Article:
If you’re considering going solar, you might want to do it sooner rather than later to make sure you can take advantage of the incentive.
We’re going to be honest with you, you don’t need to install a battery if you’re going solar, even though CPS Energy has such a low solar buyback rate. Solar batteries are going to be best for homeowners who want to have access to reliable backup power during grid outages, like the ones that have been sweeping Texas during winter storms.
With that said, installing a solar battery will save you more money on your monthly electricity bill, because your excess energy will be stored for you to use later. This means you’ll get the full-retail value out of your excess energy, instead of sending it back to the grid and only getting $0.02 per kWh.
But, solar batteries come with serious upfront costs - usually $10,000 or higher. So sure, you’re saving a little bit more each month, but those savings probably won’t recoup the costs to install the battery as quickly as you want.
To put it into perspective, a 13 kW solar system without a battery would provide you with around $40,000 in lifetime savings, with those savings covering the cost of the panels after about 11 and a half years. The same system paired with a 15 kWh Generac PWRCell battery, for example, would only provide about $28,300 in savings, and would extend the payback period to almost 16 years.
The easiest way to see how installing a solar battery will impact your solar savings is by using our solar panel cost and savings calculator, which lets you choose from a variety of battery options.
Getting solar panels up and installed on your roof is probably the quickest and easiest part of installing solar. There’s a decent amount of paperwork, permitting, and inspections required by CPS Energy before your panels can start generating electricity. The total process can take anywhere from 2 to 10 weeks, with the actual installation taking no more than 5 days.
The good news is most of the work is handled by your solar installer, so it won’t be much of a headache for you. Here’s a breakdown of the steps that need to be taken in order for your solar panels to operate with CPS Energy.
Perhaps the most important part of going solar with CPS Energy is finding the right solar installer. Like we said earlier, only certain solar installers will qualify for the full solar rebate, so you’ll want to consider one of those companies to help you save the most on your solar system.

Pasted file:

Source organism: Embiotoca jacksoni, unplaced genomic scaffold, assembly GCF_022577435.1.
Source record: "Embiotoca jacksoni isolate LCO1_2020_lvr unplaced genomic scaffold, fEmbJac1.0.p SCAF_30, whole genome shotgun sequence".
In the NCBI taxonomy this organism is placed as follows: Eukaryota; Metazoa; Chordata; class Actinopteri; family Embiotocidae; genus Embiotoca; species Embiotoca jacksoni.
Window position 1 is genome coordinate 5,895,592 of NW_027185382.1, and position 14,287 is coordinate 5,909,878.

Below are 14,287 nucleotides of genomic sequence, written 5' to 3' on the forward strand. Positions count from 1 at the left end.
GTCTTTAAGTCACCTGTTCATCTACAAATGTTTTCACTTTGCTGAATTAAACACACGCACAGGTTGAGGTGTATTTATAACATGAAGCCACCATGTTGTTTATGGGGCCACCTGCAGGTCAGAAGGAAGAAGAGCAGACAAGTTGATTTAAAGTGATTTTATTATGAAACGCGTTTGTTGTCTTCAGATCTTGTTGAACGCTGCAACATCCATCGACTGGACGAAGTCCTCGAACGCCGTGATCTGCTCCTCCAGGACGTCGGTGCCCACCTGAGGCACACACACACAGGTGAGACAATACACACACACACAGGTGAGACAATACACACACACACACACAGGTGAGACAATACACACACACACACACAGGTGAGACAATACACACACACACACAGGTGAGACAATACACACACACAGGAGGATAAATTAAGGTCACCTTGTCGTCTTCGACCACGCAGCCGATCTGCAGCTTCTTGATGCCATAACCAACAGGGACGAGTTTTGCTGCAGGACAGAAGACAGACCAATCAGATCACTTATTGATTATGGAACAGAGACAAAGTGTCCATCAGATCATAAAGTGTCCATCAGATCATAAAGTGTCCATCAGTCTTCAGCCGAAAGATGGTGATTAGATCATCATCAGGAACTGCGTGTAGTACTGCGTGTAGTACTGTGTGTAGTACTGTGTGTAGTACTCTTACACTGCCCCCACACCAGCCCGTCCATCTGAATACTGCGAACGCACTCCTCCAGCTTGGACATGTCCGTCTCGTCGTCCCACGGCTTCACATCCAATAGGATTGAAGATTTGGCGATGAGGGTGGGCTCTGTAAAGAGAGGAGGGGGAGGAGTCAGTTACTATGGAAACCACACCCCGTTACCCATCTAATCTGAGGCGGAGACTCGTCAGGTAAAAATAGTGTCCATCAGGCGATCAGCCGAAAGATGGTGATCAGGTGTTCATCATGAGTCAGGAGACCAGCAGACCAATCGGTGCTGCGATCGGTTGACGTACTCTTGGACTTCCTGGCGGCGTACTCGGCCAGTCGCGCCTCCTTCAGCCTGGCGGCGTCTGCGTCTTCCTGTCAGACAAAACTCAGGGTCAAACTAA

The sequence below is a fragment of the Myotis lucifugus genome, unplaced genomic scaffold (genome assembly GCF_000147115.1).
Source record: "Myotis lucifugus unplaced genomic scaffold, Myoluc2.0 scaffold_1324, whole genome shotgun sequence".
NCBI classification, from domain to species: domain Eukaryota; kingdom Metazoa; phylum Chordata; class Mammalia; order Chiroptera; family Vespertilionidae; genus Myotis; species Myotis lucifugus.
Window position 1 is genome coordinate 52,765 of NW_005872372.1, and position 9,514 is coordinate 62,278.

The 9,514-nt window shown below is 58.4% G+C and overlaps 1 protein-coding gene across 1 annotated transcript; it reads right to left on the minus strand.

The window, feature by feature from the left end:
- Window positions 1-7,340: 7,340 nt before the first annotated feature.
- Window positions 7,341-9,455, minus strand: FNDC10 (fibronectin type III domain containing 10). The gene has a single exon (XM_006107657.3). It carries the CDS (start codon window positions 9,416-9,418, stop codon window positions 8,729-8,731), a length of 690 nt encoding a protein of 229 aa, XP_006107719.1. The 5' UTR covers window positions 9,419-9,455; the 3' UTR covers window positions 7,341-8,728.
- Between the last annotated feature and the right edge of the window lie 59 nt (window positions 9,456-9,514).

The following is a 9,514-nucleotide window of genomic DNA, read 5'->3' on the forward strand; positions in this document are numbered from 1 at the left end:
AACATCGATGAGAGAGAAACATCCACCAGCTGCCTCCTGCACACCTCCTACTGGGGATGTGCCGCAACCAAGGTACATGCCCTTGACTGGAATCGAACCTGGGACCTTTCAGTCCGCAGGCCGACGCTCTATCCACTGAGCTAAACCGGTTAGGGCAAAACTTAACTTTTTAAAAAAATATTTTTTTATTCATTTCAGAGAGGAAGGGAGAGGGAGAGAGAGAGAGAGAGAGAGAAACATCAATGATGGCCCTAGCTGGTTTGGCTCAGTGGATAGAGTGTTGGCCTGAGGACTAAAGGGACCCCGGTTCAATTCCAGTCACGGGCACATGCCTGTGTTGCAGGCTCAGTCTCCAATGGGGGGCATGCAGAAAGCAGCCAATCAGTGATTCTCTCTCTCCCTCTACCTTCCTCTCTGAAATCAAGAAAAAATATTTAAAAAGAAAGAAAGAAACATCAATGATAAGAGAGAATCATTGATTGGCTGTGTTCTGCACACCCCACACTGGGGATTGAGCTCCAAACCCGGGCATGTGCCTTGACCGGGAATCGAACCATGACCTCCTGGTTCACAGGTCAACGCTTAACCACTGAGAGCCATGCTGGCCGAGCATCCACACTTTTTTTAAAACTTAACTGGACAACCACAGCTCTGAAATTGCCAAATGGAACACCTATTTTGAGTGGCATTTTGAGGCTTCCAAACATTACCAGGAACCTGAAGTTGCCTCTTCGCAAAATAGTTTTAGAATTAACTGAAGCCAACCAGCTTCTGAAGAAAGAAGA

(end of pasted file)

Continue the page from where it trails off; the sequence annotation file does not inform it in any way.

CPS Energy requires an interconnection agreement to be submitted by either the homeowner or contractor, along with additional technical information like a detailed one-line diagram of the proposed system, a site plan, and manufacturer specifications for equipment.
During the review process, CPS may find that the grid may need upgrades in order to support the solar system. If this is the case, there may be some additional costs the homeowner needs to take on, depending on the scope of the upgrades needed.
The solar installation may begin once CPS approves the interconnection agreement. System installation typically takes between 2 and 5 days to complete.
Before the solar system can be turned on, CPS Energy will send someone to inspect the site to confirm the system complies with the company’s technical and safety requirements.
If the solar installation passes inspection, it’s ready to be turned on and can start generating clean, renewable energy!
Going solar as a CPS Energy customer can be worth it if you do it right. You and your solar installer will have to consider your energy usage, the size of your system, and if battery storage makes sense for your specific needs.
If you want to keep your upfront costs and your solar payback period low, you might want to install a solar system that covers 95% of your electricity cost instead of 100%. If you’re willing to pay a little bit more for your installation and want access to backup power, then going with a battery could work for you.
You could also consider making energy efficiency upgrades to your home, which can help lower your energy bills even further.
Either way, installing solar panels can prevent you from having high electricity bills, and instead, give you Texas-sized savings. To start your solar journey, check out our solar panel savings calculator and find out how much solar can save you.